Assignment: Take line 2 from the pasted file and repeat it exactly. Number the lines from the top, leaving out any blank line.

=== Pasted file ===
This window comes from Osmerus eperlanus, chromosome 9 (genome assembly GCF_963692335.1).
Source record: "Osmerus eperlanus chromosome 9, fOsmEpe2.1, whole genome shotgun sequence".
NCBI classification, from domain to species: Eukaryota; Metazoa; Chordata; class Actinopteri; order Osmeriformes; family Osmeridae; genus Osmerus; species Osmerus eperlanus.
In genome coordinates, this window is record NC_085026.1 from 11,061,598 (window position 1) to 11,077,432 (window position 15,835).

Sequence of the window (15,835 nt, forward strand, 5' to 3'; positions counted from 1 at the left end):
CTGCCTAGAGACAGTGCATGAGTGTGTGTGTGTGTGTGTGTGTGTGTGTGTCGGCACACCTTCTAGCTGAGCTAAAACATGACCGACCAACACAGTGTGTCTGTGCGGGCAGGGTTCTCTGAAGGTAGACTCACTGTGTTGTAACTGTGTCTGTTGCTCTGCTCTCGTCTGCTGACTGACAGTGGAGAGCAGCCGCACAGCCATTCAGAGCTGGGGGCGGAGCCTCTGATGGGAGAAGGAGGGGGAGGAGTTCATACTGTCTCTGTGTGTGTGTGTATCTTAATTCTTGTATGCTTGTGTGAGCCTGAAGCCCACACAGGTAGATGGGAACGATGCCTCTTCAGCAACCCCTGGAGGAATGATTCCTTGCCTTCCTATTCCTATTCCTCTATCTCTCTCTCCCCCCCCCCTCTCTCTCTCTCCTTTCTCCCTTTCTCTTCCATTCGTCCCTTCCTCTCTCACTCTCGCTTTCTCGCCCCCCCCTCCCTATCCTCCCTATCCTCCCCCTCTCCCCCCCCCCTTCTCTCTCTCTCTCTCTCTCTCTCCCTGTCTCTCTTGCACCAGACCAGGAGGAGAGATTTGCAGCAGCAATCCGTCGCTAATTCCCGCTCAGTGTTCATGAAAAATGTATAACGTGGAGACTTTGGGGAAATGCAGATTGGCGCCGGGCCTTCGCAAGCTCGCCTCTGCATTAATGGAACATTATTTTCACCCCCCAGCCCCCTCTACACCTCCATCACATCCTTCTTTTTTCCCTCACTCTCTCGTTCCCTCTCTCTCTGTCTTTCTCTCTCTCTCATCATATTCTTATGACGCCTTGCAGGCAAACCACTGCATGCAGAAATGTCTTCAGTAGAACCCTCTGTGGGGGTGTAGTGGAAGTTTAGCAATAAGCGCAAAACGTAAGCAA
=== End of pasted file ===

Source record: "Osmerus eperlanus chromosome 9, fOsmEpe2.1, whole genome shotgun sequence".